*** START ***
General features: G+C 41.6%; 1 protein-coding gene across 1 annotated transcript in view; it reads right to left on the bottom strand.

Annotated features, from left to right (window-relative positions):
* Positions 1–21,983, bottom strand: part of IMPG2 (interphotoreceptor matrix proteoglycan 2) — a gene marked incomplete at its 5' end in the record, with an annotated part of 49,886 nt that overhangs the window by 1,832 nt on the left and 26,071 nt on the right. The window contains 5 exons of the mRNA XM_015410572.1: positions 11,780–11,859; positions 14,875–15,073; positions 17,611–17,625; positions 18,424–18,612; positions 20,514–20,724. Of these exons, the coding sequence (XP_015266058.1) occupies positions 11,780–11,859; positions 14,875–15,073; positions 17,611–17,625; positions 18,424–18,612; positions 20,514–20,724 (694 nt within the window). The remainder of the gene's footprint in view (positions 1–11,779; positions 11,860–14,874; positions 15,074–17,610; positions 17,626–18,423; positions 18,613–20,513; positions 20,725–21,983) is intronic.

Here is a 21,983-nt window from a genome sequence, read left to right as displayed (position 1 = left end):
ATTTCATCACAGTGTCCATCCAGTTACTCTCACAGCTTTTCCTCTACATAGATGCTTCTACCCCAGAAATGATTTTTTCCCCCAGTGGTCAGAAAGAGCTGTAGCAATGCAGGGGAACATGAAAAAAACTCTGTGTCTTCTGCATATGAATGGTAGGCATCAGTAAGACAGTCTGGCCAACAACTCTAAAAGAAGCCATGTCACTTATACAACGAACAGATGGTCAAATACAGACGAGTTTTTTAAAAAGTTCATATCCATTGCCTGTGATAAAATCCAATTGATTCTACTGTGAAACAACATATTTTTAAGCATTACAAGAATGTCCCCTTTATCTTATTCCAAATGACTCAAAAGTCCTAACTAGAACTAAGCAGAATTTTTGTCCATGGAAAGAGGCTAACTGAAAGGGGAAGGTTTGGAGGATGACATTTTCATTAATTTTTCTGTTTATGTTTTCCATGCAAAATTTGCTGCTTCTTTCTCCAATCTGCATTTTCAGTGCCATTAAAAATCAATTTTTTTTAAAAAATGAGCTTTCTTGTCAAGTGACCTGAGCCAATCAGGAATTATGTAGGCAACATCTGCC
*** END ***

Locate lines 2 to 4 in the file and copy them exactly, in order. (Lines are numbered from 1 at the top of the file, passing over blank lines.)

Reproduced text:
Annotated features, from left to right (window-relative positions):
* Positions 1–21,983, bottom strand: part of IMPG2 (interphotoreceptor matrix proteoglycan 2) — a gene marked incomplete at its 5' end in the record, with an annotated part of 49,886 nt that overhangs the window by 1,832 nt on the left and 26,071 nt on the right. The window contains 5 exons of the mRNA XM_015410572.1: positions 11,780–11,859; positions 14,875–15,073; positions 17,611–17,625; positions 18,424–18,612; positions 20,514–20,724. Of these exons, the coding sequence (XP_015266058.1) occupies positions 11,780–11,859; positions 14,875–15,073; positions 17,611–17,625; positions 18,424–18,612; positions 20,514–20,724 (694 nt within the window). The remainder of the gene's footprint in view (positions 1–11,779; positions 11,860–14,874; positions 15,074–17,610; positions 17,626–18,423; positions 18,613–20,513; positions 20,725–21,983) is intronic.

Here is a 21,983-nt window from a genome sequence, read left to right as displayed (position 1 = left end):